There has been a lot of solid analysis on the military need for boots on the ground. The political need is even greater.
Without Western boots on the ground, a military victory can come in one of two bad forms:
1. Smash the enemy’s power structure without putting anything in its place.
2. Rely entirely on local forces on the ground. In the Mideast this means sectarian and tribal militias, pursuing their own mutually contradictory agendas alongside the agenda they sometimes share with us.
Already, our reliance on Kurdish and Shi’a militias against the Islamic State has led to a cycle of talking about arming them and then drawing back when we learn where the weapons might end up and how they would exacerbate mutual fears on the ground. We are left in a Catch-22, thanks to our own stand-off policy. A core force of Western boots on the ground is what is needed to unite the local forces around our agenda and ensure an overall gain from our aid to them.
Western forces on the ground lend political coherence to the disparate local forces on the ground. They provide a shared goal, keep the local forces focused on that goal, and minimize their fighting against each other and for other goals. They are essential for constructing a replacement state authority on a nonsectarian basis, and for avoiding the risk of a failed state, as in Libya.
“If you break it, you own it.” So said Colin Powell, in what would go down as words of wisdom.
Too often American policy has been the opposite: “Break it and disown it.”
America is a sentimentally anti-imperialist country. We easily convince ourselves that it is a virtue to leave a country once we have driven its bad guys out of government. We have rarely in recent decades accepted much of our responsibility for the consequences of smashing a government.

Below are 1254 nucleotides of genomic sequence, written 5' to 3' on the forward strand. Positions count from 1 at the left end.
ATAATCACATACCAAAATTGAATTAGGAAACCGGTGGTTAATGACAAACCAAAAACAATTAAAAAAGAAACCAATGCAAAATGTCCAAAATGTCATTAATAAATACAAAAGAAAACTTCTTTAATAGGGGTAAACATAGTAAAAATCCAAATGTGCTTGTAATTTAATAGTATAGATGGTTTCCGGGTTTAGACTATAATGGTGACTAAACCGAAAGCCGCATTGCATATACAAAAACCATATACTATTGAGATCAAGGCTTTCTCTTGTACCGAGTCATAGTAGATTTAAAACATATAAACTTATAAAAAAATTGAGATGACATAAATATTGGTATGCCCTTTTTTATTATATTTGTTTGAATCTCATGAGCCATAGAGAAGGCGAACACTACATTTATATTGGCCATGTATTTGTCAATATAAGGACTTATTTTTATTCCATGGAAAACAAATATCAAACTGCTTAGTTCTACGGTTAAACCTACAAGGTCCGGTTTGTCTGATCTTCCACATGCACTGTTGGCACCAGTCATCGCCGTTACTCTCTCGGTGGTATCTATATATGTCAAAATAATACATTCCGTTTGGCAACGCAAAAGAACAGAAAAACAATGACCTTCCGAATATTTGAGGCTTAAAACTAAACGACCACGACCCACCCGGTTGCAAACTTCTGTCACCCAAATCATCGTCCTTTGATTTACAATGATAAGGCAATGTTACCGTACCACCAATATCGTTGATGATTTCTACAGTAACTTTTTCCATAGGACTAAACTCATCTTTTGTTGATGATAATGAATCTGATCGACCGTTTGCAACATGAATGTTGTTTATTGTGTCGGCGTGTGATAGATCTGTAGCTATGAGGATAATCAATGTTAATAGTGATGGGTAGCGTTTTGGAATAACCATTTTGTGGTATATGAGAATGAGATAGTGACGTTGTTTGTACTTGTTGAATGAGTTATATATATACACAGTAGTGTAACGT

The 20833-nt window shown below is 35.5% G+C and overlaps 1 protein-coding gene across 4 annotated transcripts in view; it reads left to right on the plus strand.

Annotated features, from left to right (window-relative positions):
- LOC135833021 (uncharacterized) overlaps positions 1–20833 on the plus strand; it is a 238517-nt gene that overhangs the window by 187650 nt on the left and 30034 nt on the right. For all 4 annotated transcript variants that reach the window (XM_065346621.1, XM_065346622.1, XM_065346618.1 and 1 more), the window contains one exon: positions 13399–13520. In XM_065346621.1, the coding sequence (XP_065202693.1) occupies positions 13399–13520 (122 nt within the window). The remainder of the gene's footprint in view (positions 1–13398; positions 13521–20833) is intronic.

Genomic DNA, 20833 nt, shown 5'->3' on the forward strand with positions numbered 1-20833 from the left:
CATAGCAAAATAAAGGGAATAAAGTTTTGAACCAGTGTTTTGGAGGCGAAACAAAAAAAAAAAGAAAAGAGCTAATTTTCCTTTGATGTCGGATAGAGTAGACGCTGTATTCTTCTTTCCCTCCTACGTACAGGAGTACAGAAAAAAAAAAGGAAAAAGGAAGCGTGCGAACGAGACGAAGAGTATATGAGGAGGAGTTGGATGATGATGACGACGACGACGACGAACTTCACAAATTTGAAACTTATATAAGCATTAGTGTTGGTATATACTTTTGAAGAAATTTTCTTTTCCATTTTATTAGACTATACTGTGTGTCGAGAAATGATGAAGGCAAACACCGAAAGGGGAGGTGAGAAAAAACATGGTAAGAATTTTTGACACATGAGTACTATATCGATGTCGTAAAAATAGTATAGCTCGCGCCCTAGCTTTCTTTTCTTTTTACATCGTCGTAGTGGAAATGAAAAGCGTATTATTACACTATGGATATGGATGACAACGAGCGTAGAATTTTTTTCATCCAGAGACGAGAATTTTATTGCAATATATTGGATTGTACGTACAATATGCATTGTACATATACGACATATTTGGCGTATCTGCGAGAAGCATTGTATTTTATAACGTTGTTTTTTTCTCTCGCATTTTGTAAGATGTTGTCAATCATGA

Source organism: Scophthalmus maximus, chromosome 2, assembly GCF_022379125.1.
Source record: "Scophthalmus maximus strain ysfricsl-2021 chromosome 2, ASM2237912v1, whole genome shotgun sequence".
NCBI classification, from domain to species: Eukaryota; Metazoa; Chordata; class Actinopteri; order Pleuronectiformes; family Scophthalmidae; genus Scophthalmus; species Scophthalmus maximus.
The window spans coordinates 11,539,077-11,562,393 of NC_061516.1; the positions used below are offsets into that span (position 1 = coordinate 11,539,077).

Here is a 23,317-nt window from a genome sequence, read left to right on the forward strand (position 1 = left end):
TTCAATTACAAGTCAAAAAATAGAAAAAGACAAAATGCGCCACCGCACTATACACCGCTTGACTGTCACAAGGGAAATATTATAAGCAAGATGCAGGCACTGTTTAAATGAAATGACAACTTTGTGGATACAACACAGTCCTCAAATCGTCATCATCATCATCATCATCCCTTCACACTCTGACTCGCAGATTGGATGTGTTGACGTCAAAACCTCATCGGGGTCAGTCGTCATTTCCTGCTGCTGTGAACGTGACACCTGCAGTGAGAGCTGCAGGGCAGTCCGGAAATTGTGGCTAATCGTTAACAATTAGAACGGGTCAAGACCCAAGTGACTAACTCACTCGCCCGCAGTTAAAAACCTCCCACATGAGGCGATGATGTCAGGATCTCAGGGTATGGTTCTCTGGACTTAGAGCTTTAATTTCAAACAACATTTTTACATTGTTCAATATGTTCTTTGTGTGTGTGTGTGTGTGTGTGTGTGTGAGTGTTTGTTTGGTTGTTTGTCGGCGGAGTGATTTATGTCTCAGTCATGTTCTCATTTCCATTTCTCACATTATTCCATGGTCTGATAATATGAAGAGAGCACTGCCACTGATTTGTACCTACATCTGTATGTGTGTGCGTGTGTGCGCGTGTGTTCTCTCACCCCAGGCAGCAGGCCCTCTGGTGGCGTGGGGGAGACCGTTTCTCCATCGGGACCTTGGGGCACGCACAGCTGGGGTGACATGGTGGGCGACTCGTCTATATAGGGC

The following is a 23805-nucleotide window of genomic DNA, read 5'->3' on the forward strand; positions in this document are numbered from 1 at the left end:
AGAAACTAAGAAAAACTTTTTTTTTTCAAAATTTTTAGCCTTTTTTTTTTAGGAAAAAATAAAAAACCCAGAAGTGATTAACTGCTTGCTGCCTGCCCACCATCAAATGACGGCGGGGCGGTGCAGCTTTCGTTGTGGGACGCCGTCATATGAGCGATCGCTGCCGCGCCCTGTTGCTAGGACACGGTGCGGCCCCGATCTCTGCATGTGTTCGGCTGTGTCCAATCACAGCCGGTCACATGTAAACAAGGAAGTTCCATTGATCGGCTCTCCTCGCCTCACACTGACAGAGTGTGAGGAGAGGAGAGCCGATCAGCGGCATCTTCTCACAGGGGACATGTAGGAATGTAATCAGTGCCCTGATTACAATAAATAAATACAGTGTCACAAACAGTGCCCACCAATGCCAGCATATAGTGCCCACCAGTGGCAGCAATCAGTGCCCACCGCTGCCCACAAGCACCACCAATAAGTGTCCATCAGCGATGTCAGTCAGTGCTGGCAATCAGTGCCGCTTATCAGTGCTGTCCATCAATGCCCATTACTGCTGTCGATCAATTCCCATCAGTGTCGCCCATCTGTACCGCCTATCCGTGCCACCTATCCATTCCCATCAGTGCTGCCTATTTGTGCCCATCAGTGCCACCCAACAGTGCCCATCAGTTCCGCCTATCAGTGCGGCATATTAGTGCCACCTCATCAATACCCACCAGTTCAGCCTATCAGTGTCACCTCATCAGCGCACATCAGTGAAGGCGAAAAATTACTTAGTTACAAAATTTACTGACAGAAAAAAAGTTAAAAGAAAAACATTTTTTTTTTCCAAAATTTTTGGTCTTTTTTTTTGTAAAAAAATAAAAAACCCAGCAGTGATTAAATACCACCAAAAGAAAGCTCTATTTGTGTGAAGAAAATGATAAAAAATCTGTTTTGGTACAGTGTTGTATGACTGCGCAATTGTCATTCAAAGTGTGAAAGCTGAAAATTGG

To be sure, this has not always been the operational American tradition. After 1945 America did an excellent job of occupying countries and rebuilding them as allies within a confederal pan-Western union. In the 1800s it occupied lands in the western part of our own continent and turned them into states of the federal union. But in the post-Vietnam era, when the cutting-edge social game involved using America’s ideological formulas at America’s expense, the anti-imperialist ideology took a heavy toll on our foreign policy.
There was much of that ideology, too much, in the Bush–Rumsfeld war in Afghanistan. After an excellent initial success, Rumsfeld, in keeping with the doctrine of a “light footprint,” looked elsewhere, leaving the Taliban and al-Qaeda only half-defeated, and leaving Afghanistan mostly to sort itself out — which it did not succeed in doing.
There was again too much of that in the Bush–Rumsfeld war in Iraq. It was half-corrected, at a high cost, with the post-Rumsfeld surge.
There was even more of this doctrine in the Obama–Clinton–plus allies war in Libya. There the watchword was to leave the Libyans with full “ownership” of the overthrow of Qaddafi. This translated as: no boots on the ground, and helping the rebellion to defend its turf more than to win and resolve the matter. The result was to prolong the war considerably and foster the growth of extremist militias, and then hastily abandon the country in chaos the moment Qaddafi was killed — refusing it the help it requested in restoring order.